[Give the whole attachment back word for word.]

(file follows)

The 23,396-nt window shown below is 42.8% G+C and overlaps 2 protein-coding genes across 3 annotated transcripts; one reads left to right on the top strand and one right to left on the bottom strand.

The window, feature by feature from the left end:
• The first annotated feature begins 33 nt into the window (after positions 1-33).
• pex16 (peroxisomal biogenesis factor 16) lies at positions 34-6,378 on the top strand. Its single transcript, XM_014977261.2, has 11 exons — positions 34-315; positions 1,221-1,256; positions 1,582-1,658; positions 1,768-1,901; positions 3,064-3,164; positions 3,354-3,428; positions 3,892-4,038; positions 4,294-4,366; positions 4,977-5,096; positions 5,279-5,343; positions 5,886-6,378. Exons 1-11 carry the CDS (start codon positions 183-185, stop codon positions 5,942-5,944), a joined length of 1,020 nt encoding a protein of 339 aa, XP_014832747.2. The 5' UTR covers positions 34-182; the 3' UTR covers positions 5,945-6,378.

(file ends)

The 23,396-nt window shown below is 42.8% G+C and overlaps 2 protein-coding genes across 3 annotated transcripts; one reads left to right on the top strand and one right to left on the bottom strand.

The window, feature by feature from the left end:
• The first annotated feature begins 33 nt into the window (after positions 1-33).
• pex16 (peroxisomal biogenesis factor 16) lies at positions 34-6,378 on the top strand. Its single transcript, XM_014977261.2, has 11 exons — positions 34-315; positions 1,221-1,256; positions 1,582-1,658; positions 1,768-1,901; positions 3,064-3,164; positions 3,354-3,428; positions 3,892-4,038; positions 4,294-4,366; positions 4,977-5,096; positions 5,279-5,343; positions 5,886-6,378. Exons 1-11 carry the CDS (start codon positions 183-185, stop codon positions 5,942-5,944), a joined length of 1,020 nt encoding a protein of 339 aa, XP_014832747.2. The 5' UTR covers positions 34-182; the 3' UTR covers positions 5,945-6,378.